I'm never really sure if Americans are seeing the same Google I am seeing ... the image today commemorates the 140th anniversary of the North-West Mounted Police, founded May 23, 1873. In Canadian terms, that means only that an act of government was passed. You may believe there wasn't a single officer of the cloth anywhere in the country on that day.
I bring this up because of another event that is also due to have it's 140th anniversary a week tomorrow, on June 1st, 1873 ... eight days after the act was passed. I notice none of the links immediately connected to the Google page makes the event clear.
In the late winter of 1873 a number of events culminated in an area along Battle Creek in southern Saskatchewan. There were two whiskey forts in the valley (there were many strung along the Canadian border, but there were two relevant to this area), operated by Abel Farwell and Moses Solomon. In May, two groups descended on the area. The first were some 300 Nakoda natives who appeared, starving, desperate for supplies and poorly set for valuables with which to pay. The forts, given the time of year, were short-supplied themselves, but some stores were given, enough to keep the Nakoda alive.
At the same time, a group of American wolfers led by John Evans and Thomas Hardwicke were moving north in pursuit - so they believed - of those who had stolen their horses in Montana. A wolfer is a wolf-hunter, generally considered to be of low character, largely in how they tended to operate. They were wild, scruffy men, sometimes employed by ranchers to kill wolves and sometimes working independently for bounty. A common trick was to kill one wolf, poison the carcass, then expose it for other wolves to come and eat. Often up to 30 wolves could be taken this way without a shot, whereas the pelts were undamaged. Skinning wolves was a dirty job, and obviously a bath was a rare thing, particularly in winter ... so one may imagine this group of wolfers as they entered the Battle Creek valley were pretty whiff.
At this point, the Wikipedia entry for the event picks up. The wolfers would contend that another of their horses, belonging to one George Hammond, had gone missing, and that the Nakoda had stolen it. Anger fueled by whiskey would lead to more than a dozen wolfers, supported by some of the residents of the whiskey forts (the metis freighters mentioned in the Wikipedia article), attacking the Nakoda camp and slaughtering a great number. Wikipedia calls it 23 dead, but I've seen reports that give much higher numbers.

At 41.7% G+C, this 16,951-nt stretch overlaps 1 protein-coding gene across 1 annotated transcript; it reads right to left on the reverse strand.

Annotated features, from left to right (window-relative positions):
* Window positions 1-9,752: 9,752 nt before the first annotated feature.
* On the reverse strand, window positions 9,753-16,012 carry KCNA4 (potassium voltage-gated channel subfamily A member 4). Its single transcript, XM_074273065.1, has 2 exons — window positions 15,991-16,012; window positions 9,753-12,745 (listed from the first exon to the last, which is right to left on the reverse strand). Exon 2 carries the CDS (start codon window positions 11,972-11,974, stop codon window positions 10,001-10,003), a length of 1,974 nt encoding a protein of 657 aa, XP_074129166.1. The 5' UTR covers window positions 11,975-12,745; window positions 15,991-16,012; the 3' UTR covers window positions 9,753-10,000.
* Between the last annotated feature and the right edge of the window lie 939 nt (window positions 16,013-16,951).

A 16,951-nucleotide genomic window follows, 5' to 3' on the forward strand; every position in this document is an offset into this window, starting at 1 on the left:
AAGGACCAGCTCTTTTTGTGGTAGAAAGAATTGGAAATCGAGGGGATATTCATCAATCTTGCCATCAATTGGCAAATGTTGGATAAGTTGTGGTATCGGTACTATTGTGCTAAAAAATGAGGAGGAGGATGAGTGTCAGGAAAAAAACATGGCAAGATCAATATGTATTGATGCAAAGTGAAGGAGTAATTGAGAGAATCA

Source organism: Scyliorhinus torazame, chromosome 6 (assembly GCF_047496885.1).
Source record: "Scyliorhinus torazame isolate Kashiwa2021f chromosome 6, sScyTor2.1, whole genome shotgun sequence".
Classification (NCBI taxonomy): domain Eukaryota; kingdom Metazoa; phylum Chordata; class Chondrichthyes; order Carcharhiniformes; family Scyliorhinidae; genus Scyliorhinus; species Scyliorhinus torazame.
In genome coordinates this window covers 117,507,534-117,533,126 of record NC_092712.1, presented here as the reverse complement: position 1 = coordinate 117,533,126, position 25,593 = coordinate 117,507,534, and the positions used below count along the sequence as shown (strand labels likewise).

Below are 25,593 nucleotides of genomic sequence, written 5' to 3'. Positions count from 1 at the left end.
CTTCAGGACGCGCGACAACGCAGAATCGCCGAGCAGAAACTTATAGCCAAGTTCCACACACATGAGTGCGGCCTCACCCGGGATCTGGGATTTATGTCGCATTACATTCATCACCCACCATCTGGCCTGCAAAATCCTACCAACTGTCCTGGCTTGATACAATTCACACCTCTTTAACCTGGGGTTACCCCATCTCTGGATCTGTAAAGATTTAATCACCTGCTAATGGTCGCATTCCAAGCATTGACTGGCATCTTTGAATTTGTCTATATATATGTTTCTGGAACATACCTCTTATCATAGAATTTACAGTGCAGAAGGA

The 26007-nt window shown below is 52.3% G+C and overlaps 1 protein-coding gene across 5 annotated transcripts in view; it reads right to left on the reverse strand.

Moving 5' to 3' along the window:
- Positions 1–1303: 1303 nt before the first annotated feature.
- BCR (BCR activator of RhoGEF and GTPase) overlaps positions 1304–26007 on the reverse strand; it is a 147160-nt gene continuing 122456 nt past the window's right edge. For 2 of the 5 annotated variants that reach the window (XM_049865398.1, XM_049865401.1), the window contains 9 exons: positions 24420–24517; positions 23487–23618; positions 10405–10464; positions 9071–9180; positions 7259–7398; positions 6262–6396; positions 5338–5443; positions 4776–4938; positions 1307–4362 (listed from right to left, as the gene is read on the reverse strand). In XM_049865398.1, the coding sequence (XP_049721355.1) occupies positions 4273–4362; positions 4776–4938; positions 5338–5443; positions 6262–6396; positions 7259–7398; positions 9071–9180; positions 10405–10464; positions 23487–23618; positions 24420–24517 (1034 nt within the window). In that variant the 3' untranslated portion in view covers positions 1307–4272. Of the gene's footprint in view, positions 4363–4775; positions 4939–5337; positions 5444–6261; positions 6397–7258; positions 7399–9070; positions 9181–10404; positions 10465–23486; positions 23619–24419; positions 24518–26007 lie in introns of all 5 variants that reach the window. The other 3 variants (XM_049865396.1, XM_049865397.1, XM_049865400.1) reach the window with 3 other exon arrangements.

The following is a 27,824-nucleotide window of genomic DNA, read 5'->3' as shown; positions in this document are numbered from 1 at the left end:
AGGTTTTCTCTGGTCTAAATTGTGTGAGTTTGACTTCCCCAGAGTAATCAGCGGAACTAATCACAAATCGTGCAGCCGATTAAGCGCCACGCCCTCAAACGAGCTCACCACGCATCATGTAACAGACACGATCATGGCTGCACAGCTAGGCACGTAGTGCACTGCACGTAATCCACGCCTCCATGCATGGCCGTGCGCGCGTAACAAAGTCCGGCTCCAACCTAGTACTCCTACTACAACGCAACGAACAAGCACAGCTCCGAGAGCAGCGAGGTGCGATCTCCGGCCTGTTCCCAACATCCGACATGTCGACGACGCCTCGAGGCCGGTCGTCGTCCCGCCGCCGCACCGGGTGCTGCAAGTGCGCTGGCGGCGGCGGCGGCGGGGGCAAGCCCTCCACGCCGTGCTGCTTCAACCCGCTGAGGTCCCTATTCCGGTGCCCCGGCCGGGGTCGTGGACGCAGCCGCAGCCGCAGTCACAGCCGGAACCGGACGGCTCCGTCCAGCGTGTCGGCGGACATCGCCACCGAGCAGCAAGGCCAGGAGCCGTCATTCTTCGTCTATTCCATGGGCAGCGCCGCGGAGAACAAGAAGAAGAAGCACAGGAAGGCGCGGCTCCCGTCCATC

(About six years ago, mid-2007, I worked on a proposal to Telefilm Canada, with screenplay attached, as a contract I did for a would-be director. It was turned down, but that may have been because the CBC already had a miniseries on the event in the works. This is where my research is coming from).
Wikipedia also doesn't mention that the fact that many of those performing the massacre were Americans - and many of them ex-confederate soldiers - led directly to the March West of the newly formed NWMP. At the time of the massacre, there was no real law west of Fort Garry. By 1875, the whiskey forts were smashed, Americans interlopers were pushed back across the border and order was established on the prairie. The NWMP did that in a remarkably short time.
We wouldn't want to waste all this, however ... so think of the possible D&D adventures:
1) The party encounters a group of 300 refugees, either tribesmen, pilgrims or dispossed peasants, who are desperately low on food ... they have perhaps enough to feed them all for only a few days. The party obviously isn't carrying enough for them all; but apart from finding them food (if the party chooses to do so), there's also the matter of keeping any locals from considering the group dangerous, a nuisance or merely undesirable. Naturally, if the party attempts to obtain food at a nearby village or town, with the refugees in tow, there is bound to be friction between the group and the local residents ...
2) The party encounters a group of bulletters, who are bound for an obscure valley to make again the vast sum of money they've made before (supposedly, they do this every year). The trick is to kill one bullette, then poison it with a combination of toxin and a perfume that works on other bullettes like catnip. Naturally, they tell the party that once you kill the first bullette, the rest is a breeze. The only thing is, the bulletters are lying ... they've never done this before, they haven't got the combination right and so the bullettes who come to eat the carcass don't die. However, there are a lot of them and they are really, really drunk ... so all hell breaks loose.
3) The party comes across an area of lawlessless, preferably quite a large one, which they might have to get across for some reason in order to achieve their goals (that's up to them). Staying alive is one thing, but when they come across a group of slaughtered merchants killed by rabid devil dogs, there's four cartloads of free, undamaged barrels of liquor that fall into their possession. Naturally, the party's good fortune isn't in a vacuum, and there are others who know the liquor is lost somewhere out there on the prairie. The party is always free to leave it behind, but who can resist the potential for thousands of dollars of free profit? And knowledge itself is a dangerous thing ... does the party lie about it's location? Does the party destroy the liquor for the good of the locals who are plagued by the damage the liquor is doing? Does the party fight off all comers to move and sell the liquor for the profit? Only the party knows.
Just a few ideas off the top of my head.